David G. Nathan, MD, Wins Boston Children’s Hospital Inaugural Lifetime Impact Award
November 03, 2014
Former president of Dana-Farber and physician-in-chief of Boston Children’s is a pioneer in pediatric hematology
BOSTON — David G. Nathan, MD, president emeritus of Dana-Farber Cancer Institute and physician-in-chief emeritus of Boston Children’s Hospital, was honored as the inaugural recipient of the Boston Children’s Hospital Lifetime Impact Award at the hospital’s second annual Global Pediatric Innovation Summit, Taking on Tomorrow (#PedInno14). In addition to his leadership at both Harvard teaching hospitals, Nathan was a pioneer in pediatric hematology/oncology and was — and continues to be — a mentor to generations of leading clinicians and physician-scientist researchers.
The award recognizes a clinician and/or researcher who has devoted his/her entire career to accelerating innovation in pediatric medicine. It also provides national and international recognition to an individual who has made extraordinary and sustained leadership contributions throughout his/her career to improve health care in the field of pediatrics. The presentation of the Lifetime Impact Award and companion Rising Star Award in a ceremony at the Seaport World Trade Center on October 31 marked the culmination of a two-day summit that brought together innovators and thought leaders from across the globe to examine clinical, informatics and business opportunities in pediatric innovation.
“With the selection of David Nathan as the inaugural recipient of Boston Children’s Lifetime Impact Award, we have set the bar high for this new honor,” said Boston Children’s President Sandra L. Fenwick. David is the consummate patient-centered researcher who is not only a giant in the development of the field of pediatric hematology/oncology but also a superb leader and teacher. His legacy lives in the greater excellence he has brought to Boston Children's and Dana-Farber, his scientific discoveries, and the many leaders in clinical medicine and research who call him a mentor.”
In nominating Nathan for the award, David Williams, MD — chief of hematology/oncology at Boston Children’s and associate chairman of pediatric oncology at Dana-Farber — called his mentor a “proverbial ‘triple threat’” who “combined outstanding clinical care, research and teaching leadership, … while he also steered two major academic institutions to greater heights.”
After graduating from Harvard Medical School in 1955, Nathan trained in internal medicine at Boston’s Peter Bent Brigham Hospital and completed a fellowship in hematology/oncology at the National Cancer Institute. At NCI, he was exposed to children with leukemia at a time when multi-agent chemotherapy was improving the survival of young patients. This, combined with his interest in the production of red blood cells, led him to pediatrics.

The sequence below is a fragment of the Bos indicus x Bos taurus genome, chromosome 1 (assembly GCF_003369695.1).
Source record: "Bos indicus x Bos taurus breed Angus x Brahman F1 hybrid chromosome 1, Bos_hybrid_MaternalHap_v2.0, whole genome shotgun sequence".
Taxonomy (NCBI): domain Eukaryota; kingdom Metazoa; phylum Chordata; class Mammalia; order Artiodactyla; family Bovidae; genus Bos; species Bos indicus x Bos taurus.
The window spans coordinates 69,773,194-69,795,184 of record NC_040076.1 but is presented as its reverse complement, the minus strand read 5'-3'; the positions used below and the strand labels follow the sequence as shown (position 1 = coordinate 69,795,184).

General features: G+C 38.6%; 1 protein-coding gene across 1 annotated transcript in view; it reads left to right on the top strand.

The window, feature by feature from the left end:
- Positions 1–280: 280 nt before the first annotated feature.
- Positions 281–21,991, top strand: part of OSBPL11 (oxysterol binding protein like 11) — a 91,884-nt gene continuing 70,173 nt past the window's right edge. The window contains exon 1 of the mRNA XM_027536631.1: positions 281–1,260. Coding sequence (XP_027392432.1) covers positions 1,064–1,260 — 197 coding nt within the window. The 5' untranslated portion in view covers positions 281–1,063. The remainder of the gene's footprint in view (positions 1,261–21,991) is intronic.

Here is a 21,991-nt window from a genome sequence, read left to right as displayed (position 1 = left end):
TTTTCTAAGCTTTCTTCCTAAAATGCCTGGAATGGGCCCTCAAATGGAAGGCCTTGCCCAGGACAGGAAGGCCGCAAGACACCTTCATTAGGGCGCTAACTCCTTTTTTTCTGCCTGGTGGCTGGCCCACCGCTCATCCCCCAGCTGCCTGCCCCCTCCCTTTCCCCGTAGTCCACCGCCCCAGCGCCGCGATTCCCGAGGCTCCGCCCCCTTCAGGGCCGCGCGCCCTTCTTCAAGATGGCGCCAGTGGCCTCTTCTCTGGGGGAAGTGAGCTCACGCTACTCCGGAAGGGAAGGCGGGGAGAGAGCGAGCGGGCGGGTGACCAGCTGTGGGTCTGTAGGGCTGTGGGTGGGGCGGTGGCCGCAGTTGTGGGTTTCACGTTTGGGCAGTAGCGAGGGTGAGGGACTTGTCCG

Under Nathan’s leadership the Division of Pediatric Hematology/Oncology at Boston Children’s and Dana-Farber developed as the country’s premier program. His own research was instrumental in the creation of the first successful treatment for iron overload in thalassemia patients, prenatal diagnosis of thalassemia and sickle cell disease, and the drug hydroxyurea, now a mainstay for managing the disease’s painful effects for many patients.
“It is difficult to imagine another individual whose impact on the field of pediatrics has been so broad and deep,” Stuart H. Orkin, MD, chairman of pediatric oncology at Dana-Farber and associate chief of hematology/oncology at Boston Children’s, wrote in seconding Nathan’s nomination. “His influence has been felt by those in research laboratories, by those at the bedside, and, most importantly, by the patients to whom he has dedicated a life’s work.”
Nathan is also credited with enhancing the stature of both Boston Children’s and Dana-Farber as research and teaching institutions. Even now, Nathan, at 85, is leading a clinical trial aimed at developing treatment for a devastating complication of sickle cell disease known as acute chest syndrome. In addition to having guided both Williams and Orkin, the list of clinicians and researchers mentored by Nathan includes Stephen Sallan, MD, chief of staff emeritus of Dana-Farber; Leonard Zon, MD, director of stem cell research at Boston Children’s; and Edward Benz, president and chief executive officer of Dana-Farber.
“David Nathan is truly a once-in-a-generation leader in academic medicine and in academic pediatrics,” Benz wrote in supporting Nathan’s nomination. “David has used his devotion to training and career development to populate the field with leaders who amplify his impact nationally and internationally. He has built outstanding faculties in his division, department, hospital and Dana-Farber. He has instilled into those institutions the commitment to the highest quality of scientific rigor, compassionate and competent clinical care, and development of the next generation of leaders.”